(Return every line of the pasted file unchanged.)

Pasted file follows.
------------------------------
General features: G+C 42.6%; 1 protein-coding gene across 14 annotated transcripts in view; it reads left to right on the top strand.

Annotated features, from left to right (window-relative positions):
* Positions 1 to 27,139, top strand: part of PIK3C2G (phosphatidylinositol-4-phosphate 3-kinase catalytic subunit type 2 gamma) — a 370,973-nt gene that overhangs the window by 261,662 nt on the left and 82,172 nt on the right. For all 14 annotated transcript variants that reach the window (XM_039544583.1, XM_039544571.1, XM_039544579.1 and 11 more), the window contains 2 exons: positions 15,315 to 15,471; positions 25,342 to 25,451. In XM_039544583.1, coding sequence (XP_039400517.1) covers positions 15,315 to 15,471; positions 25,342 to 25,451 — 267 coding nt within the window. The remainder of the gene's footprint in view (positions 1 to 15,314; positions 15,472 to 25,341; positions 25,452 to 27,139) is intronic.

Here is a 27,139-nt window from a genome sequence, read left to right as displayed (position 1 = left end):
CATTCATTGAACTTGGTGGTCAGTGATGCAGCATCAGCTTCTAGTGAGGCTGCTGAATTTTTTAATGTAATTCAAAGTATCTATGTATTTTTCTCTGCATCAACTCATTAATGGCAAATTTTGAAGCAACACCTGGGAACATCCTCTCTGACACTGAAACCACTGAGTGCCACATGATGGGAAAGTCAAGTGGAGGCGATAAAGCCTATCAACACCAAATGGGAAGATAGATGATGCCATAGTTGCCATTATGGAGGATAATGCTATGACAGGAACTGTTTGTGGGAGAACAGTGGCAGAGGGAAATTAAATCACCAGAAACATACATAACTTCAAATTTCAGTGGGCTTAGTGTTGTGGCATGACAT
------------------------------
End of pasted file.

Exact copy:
General features: G+C 42.6%; 1 protein-coding gene across 14 annotated transcripts in view; it reads left to right on the top strand.

Annotated features, from left to right (window-relative positions):
* Positions 1 to 27,139, top strand: part of PIK3C2G (phosphatidylinositol-4-phosphate 3-kinase catalytic subunit type 2 gamma) — a 370,973-nt gene that overhangs the window by 261,662 nt on the left and 82,172 nt on the right. For all 14 annotated transcript variants that reach the window (XM_039544583.1, XM_039544571.1, XM_039544579.1 and 11 more), the window contains 2 exons: positions 15,315 to 15,471; positions 25,342 to 25,451. In XM_039544583.1, coding sequence (XP_039400517.1) covers positions 15,315 to 15,471; positions 25,342 to 25,451 — 267 coding nt within the window. The remainder of the gene's footprint in view (positions 1 to 15,314; positions 15,472 to 25,341; positions 25,452 to 27,139) is intronic.

Here is a 27,139-nt window from a genome sequence, read left to right as displayed (position 1 = left end):
CATTCATTGAACTTGGTGGTCAGTGATGCAGCATCAGCTTCTAGTGAGGCTGCTGAATTTTTTAATGTAATTCAAAGTATCTATGTATTTTTCTCTGCATCAACTCATTAATGGCAAATTTTGAAGCAACACCTGGGAACATCCTCTCTGACACTGAAACCACTGAGTGCCACATGATGGGAAAGTCAAGTGGAGGCGATAAAGCCTATCAACACCAAATGGGAAGATAGATGATGCCATAGTTGCCATTATGGAGGATAATGCTATGACAGGAACTGTTTGTGGGAGAACAGTGGCAGAGGGAAATTAAATCACCAGAAACATACATAACTTCAAATTTCAGTGGGCTTAGTGTTGTGGCATGACAT